The place that fly fishing occupies in my life is impossible to describe; deeply personal, as it is for any one of us. It has become somewhere I go, on waters I love so much, where I can do exactly what I want to do, without hindrance from anyone, or dogma, but rather where I can take experiences from so many years with a fly rod to the next level. I have always been fascinated by instinctive fishing, rather than mechanical technique, while always supported by experience. I have enjoyed the evolution of tackle in our sport and frankly endured the severely limiting nature of some of it over the years. We are so lucky nowadays, because the tackle is supremely good; so much so that there is little that is genuinely new, or significantly more advanced.
You see, the fish are big, and wild. In the summer time they are looking upwards, and come readily to dry fly, and so you will see most of them; but even so, you set the hook and, naturally, they go berserk. Like one of the fish that comes, and goes, on Penstock lagoon. I see it sixty metres down-drift, and know it is on the track of my flies (a brown hopper and a possum dun), but even though I see it snaffle down the dun, and have anticipated the rise, I lift, set the hook and with an impossible surge the fish breaks me. Ten seconds later I see it jump a hundred metres off to our right. And twice more, farther off, until it sheds the hook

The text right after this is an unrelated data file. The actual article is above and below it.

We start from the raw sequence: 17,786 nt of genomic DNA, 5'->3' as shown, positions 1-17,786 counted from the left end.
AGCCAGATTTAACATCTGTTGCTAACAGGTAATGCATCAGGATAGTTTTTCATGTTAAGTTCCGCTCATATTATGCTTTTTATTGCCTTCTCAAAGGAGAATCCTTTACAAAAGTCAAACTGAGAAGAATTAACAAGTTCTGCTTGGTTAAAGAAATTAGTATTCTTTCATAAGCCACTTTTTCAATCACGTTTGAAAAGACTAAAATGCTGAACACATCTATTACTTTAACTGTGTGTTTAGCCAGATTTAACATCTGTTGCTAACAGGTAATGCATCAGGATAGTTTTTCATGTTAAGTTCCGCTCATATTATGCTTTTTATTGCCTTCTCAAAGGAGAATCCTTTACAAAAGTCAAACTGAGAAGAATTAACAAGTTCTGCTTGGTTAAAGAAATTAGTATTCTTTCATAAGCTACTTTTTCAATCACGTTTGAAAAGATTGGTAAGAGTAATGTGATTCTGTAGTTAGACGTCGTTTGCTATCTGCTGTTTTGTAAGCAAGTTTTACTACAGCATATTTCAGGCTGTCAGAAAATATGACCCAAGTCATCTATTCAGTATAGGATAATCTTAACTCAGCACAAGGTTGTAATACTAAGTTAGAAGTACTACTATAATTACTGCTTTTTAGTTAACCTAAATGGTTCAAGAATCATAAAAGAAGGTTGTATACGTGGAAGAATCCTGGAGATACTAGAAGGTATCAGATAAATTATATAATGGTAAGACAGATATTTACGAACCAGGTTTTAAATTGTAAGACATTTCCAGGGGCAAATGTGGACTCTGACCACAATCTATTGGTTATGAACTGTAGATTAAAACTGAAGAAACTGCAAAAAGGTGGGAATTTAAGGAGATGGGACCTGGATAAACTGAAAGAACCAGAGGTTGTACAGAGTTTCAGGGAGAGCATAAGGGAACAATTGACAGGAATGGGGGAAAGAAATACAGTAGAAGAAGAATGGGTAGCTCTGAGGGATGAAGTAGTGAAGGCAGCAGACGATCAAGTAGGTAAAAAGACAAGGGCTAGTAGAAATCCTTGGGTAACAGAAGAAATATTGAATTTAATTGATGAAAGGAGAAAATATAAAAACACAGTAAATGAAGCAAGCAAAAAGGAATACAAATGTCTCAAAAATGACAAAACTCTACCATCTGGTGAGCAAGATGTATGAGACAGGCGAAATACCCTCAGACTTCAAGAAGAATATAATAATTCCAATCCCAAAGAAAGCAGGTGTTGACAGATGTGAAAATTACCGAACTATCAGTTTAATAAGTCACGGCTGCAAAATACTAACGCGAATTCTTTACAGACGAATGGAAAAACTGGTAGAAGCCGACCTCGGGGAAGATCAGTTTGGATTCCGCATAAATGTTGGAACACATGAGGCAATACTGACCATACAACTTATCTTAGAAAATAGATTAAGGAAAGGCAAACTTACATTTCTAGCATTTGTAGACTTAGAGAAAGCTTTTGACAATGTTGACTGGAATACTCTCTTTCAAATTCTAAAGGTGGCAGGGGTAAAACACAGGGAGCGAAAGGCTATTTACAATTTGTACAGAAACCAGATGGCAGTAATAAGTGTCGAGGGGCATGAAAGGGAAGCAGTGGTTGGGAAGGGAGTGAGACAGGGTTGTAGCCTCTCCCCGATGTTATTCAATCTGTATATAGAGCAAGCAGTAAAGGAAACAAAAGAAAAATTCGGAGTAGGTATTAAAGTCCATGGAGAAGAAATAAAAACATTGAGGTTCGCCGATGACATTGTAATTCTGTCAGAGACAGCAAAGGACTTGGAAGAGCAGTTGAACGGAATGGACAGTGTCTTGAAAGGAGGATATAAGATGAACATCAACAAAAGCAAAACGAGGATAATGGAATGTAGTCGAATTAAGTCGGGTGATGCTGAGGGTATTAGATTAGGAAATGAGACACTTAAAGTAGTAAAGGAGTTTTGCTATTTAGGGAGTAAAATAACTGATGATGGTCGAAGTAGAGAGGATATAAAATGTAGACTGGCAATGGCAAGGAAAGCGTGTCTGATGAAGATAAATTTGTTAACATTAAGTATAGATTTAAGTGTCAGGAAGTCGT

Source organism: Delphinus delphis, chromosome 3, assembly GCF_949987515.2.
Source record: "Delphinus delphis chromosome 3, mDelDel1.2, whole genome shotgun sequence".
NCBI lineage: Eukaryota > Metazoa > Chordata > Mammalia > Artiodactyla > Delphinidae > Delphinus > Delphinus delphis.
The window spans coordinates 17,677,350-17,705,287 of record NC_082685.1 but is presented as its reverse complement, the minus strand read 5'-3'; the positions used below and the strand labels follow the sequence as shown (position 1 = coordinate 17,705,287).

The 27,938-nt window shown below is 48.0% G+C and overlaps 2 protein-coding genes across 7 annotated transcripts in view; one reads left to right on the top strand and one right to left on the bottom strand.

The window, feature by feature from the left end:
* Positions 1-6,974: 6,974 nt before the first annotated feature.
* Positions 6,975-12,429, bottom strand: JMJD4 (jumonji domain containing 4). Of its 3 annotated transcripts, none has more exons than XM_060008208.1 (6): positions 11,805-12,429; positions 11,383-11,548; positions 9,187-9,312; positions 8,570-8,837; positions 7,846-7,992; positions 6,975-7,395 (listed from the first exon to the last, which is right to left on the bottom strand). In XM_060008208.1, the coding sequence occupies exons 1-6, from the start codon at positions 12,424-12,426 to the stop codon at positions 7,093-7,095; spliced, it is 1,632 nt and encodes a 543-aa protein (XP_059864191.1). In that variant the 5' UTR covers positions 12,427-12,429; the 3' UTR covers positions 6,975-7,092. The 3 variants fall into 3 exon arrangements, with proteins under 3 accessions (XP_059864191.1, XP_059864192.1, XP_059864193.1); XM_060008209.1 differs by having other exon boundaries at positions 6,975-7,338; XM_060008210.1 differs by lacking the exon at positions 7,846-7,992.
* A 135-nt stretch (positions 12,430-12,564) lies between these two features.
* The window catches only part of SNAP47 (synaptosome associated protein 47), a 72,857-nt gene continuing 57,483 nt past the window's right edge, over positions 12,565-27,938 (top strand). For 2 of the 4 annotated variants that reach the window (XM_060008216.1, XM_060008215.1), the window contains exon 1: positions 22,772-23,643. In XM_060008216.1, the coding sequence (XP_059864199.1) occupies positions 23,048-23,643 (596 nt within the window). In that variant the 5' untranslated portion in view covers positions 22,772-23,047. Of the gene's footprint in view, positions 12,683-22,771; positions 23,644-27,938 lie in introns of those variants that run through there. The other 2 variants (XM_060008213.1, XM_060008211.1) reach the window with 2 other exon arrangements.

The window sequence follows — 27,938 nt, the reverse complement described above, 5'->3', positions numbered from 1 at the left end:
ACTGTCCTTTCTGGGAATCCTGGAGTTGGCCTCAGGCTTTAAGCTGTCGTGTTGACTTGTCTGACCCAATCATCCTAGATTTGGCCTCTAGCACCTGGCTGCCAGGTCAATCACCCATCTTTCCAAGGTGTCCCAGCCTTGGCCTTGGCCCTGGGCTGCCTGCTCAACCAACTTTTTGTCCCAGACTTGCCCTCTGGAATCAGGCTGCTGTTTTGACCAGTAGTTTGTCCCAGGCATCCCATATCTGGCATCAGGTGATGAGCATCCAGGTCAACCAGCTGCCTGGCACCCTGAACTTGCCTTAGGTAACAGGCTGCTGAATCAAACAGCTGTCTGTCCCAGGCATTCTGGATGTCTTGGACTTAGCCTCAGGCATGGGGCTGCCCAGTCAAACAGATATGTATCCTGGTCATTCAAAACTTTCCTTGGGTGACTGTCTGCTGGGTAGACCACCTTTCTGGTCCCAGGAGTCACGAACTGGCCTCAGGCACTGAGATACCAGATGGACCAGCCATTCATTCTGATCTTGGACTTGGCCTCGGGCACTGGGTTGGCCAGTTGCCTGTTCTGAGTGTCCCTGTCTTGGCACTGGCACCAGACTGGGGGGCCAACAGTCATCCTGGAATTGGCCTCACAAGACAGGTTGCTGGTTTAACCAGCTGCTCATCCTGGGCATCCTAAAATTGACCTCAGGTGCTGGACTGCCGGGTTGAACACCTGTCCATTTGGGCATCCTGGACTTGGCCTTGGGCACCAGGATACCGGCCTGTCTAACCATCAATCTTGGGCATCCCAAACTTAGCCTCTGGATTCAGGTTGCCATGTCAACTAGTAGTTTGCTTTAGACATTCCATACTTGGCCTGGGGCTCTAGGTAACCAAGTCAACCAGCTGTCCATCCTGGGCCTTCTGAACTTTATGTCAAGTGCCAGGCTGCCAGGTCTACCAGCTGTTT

After all these years. You put in a few casts with the duo, but you keep them short, off the rise line, because, really, you want to waste this? Oh please. Another rise, and another. Out there, hard in against the bank. Impossible position, Perfect position, right where the black gnats are caught momentarily, before being whisked away into the river’s spill, if not intercepted by this trout.